About Your OP
It’s an exciting time of year for Fairholme’s Head of Teaching and Learning, Stewart Peacock. At the end of next week he will see the end result of years of hard work – both from students and the staff who have worked with them, not only in preparing them for an OP, but building resilience and preparation for paths that might not match their dreams.
‘I’ve always taught the students of Fairholme that there is more than one way to skin a cat. In fact, at Fairholme, the girls are always taught to think outside the box. It is, of course, rewarding then to receive an email from a past student who has taken that notion on board, and succeeded.’
Nicola Murphy graduated in 2012, and has travelled a number of paths, which have now led her into the world of Medicine.
Hi Mr Peacock
I’ve just been watching one of Fairholme’s latest promotional videos about Jemima Brodie and it struck me that I should probably drop you an email. I’ve recently received fantastic news, I’ve been admitted to study Medicine at the University of Notre Dame, Sydney, for 2019. Obviously, I’m thrilled about such a fantastic opportunity for me that I’ve worked hard to get.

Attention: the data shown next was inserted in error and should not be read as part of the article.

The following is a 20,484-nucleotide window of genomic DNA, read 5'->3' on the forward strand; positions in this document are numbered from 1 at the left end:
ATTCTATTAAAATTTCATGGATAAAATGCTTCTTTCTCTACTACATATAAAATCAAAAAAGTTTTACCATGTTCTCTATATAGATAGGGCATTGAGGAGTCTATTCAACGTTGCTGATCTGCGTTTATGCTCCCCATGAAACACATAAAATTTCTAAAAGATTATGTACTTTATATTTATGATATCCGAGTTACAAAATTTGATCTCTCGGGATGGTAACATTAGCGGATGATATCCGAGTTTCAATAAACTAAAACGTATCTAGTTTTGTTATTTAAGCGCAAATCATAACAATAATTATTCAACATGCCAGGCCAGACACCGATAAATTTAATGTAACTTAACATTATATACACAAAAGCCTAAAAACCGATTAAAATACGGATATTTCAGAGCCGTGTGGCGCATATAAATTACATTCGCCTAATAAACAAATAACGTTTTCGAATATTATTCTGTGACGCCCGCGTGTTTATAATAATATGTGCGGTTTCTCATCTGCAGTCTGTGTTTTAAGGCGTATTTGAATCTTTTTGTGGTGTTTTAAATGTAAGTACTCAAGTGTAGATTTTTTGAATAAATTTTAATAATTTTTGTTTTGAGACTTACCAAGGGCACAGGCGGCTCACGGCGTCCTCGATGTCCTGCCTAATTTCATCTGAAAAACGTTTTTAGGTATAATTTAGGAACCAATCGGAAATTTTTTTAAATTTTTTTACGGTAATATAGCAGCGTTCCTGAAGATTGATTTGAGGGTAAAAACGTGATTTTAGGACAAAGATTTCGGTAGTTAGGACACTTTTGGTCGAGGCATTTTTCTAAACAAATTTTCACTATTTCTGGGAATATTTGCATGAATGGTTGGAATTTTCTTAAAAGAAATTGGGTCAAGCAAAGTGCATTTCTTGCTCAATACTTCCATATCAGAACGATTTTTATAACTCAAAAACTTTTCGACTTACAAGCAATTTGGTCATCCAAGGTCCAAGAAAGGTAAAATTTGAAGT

Since Fairholme, I have studied a Bachelor of Exercise and Sport Sciences with Honours (finishing with First Class Honours) at the University of Queensland and started a Master of Public Health this year to be completed externally. I’ve been working most recently at the Brain Training Study as a Research Assistant and tutoring first, third and fourth year subjects within the School of Human Movement and Nutrition Sciences at UQ. It has been an excellent experience working for UQ on research and I will be sad to leave it.
With OPs coming out shortly, I’m reminded about how I felt about my own OP of 8. When I finished at Fairholme, I had my heart set on Physiotherapy, so an OP of 8 didn’t cut it. With the benefit of studying French, I was able to improve my ranking and studied a Bachelor of Exercise and Nutrition Sciences before transferring to Exercise and Sport Sciences at the end of my first year of university. I was still unable to get into Physiotherapy at the end of first year and, then again at the end of second year. Despite those setbacks, when I went on my placements as a Cardiac Technician in Clinical Measurements at Hearts 1st and Queensland Cardiovascular Group, I developed an interest in studying medicine. I completed the Bachelor of Exercise and Sport Sciences with a GPA of 6.35 which has enabled me to get into Medicine.
It has been a truly roundabout way into Medicine but I wanted to share it with you because my OP didn’t end up determining how I would go at University.
Hope Fairholme is going well and that the OP release is positive for all of your Year 12s.